“I speak the truth. I speak to the pain and hurt of the masses of Black people. I speak that which many of them wish they could say, that’s why they cheer and applaud. And I speak that also which many of them only whisper behind closed doors.”
– Dr. Khalid Abdul Muhammad
When it comes to the Freedom Struggles of African people, there have been a few social/political activists whose name alone brings out intense emotions from my community. They’re usually the ones who aren’t taught in the public school system, don’t have a national holiday, and aren’t recognized by the mainstream media. When mentioned in any conversation, they’re labeled as an extremist with a radical message; which are typically the ones I gravitate to the most. So allow me to shine a light on a revolutionary whose work and message still hold as much weight now as it did during his time on earth. Dr. Khalid Adbul Muhammad.
Dr. Khalid Abdul Muhammad was an African American activist, one-time member of The Nation of Islam, and the national chairman of The New Black Panther Party. He attended Dillard University where he pursued a theological studies degree and while there, he was introduced to The NOI after hearing a speech by The Honorable Minister Louis Farrakhan. Dr. Muhammad later received his Bachelors from Pepperdine University, and in 1978 he was appointed Western Regional Minister of the NOI and leader of Mosque 27 in Los Angeles, CA. By 1985, he was appointed National spokesman and Representative of Minister Farrakhan, traveling throughout the United States and calling for Black self-empowerment as well as separation.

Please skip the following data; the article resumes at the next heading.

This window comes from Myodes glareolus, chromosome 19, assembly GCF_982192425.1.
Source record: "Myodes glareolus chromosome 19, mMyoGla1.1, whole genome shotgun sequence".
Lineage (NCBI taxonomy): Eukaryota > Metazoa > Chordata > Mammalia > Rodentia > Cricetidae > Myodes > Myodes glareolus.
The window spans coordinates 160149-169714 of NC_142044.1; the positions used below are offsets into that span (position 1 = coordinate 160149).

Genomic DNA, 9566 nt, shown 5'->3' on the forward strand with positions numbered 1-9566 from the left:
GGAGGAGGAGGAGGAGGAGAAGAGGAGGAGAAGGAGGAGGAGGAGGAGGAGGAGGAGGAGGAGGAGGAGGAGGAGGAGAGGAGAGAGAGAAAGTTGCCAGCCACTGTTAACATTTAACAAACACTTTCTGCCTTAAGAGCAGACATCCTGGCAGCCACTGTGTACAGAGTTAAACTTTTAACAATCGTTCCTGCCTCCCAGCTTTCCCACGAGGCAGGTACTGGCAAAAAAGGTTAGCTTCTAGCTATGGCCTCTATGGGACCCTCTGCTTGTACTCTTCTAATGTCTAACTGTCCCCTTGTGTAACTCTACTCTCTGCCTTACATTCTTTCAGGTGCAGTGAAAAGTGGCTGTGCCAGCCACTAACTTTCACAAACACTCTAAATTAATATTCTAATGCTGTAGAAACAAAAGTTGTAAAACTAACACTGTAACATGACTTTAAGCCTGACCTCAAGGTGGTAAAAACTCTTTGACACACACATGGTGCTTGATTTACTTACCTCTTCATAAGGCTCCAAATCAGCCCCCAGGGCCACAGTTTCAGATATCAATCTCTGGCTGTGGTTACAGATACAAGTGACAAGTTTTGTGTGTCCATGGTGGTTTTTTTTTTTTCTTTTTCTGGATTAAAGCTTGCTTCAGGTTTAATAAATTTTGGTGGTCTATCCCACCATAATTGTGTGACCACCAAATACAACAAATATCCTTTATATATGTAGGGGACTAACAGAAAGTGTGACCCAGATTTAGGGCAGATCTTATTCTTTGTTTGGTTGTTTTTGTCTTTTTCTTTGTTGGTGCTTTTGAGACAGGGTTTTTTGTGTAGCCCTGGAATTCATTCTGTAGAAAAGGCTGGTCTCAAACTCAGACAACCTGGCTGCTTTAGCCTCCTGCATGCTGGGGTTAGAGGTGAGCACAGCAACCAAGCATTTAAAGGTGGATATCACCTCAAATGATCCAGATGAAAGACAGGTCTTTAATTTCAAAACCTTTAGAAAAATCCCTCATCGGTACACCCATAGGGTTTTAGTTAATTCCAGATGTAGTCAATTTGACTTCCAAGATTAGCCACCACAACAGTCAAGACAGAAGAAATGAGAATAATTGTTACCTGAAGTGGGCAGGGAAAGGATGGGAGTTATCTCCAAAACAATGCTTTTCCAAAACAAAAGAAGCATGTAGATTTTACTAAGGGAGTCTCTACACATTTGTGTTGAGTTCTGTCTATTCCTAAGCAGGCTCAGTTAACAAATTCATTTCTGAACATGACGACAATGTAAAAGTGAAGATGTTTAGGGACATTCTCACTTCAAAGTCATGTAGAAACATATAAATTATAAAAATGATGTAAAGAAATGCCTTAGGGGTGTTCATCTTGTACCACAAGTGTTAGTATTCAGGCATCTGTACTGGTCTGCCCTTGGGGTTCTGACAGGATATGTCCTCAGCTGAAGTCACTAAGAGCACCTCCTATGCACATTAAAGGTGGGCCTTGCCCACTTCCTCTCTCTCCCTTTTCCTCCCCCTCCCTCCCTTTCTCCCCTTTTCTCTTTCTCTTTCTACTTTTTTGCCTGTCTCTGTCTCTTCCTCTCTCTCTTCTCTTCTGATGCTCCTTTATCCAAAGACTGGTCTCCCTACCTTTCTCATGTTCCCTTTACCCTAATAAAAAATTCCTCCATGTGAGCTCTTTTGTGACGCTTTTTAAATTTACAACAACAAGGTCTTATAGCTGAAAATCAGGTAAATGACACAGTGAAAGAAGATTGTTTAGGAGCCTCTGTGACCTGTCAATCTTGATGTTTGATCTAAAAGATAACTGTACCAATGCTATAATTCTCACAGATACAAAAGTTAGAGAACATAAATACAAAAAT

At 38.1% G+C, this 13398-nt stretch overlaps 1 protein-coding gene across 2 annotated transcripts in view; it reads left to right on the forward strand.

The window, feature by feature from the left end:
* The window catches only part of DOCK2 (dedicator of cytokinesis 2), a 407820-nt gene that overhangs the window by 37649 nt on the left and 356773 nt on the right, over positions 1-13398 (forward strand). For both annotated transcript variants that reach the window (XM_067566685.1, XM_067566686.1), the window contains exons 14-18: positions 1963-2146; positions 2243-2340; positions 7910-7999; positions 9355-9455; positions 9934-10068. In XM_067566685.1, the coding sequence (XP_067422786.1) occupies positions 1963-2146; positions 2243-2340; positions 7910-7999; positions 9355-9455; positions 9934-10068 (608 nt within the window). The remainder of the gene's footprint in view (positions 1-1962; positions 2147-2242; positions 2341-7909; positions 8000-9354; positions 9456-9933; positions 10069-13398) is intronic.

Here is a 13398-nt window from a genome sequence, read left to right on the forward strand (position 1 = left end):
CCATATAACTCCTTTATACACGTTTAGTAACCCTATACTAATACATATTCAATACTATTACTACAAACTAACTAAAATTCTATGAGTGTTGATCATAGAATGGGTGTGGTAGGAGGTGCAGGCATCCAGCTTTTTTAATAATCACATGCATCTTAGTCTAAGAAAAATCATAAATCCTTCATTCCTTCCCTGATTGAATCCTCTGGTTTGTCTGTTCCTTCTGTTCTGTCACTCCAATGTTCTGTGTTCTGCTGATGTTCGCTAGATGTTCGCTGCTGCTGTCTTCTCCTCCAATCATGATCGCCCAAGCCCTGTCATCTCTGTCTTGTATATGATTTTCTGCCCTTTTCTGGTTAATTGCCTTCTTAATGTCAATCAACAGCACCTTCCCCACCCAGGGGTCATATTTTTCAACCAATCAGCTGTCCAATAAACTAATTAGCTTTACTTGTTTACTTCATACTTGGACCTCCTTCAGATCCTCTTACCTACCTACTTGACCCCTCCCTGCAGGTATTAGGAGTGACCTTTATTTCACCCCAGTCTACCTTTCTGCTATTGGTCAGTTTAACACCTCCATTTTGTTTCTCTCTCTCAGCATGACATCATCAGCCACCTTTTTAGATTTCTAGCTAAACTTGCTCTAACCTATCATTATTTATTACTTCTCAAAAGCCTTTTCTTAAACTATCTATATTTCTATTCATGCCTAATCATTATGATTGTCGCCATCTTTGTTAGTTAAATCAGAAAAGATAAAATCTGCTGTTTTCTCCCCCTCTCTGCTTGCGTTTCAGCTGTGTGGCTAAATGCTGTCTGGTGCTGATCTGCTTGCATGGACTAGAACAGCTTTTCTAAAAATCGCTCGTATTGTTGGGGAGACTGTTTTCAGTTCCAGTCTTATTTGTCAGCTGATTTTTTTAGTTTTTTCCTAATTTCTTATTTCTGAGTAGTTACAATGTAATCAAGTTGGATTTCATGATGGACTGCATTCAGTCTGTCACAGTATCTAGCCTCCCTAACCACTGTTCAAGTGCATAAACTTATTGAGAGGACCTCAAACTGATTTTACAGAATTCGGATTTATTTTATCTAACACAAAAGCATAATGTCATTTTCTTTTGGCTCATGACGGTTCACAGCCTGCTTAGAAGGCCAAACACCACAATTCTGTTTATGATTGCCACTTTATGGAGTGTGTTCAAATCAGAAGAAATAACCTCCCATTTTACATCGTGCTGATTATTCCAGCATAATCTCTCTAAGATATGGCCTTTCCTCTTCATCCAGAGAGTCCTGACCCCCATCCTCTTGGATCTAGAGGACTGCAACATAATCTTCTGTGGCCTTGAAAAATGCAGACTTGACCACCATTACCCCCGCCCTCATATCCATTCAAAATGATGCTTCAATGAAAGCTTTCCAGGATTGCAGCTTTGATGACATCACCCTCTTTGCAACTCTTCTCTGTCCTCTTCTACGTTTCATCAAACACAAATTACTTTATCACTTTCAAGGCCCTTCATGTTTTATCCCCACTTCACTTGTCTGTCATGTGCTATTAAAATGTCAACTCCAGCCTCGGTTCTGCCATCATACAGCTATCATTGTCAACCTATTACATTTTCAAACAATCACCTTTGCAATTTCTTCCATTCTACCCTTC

Dr. Muhammad’s messages were extremely controversial to many, but no one can refute the validity in his points. I want to share a classic 1994 interview of his from The Phil Donahue Show. The topics of discussion include reparations, violence towards blacks, and Jews. If you’d like to discuss any of the content from the video, feel free to comment below.
Until Next Time…
Momodu, S. (n.d.). Muhammad, Khalid Abdul (1948-2001). Retrieved July 17, 2018, from http://www.blackpast.org/aah/muhammad-khalid-abdul-1948-2001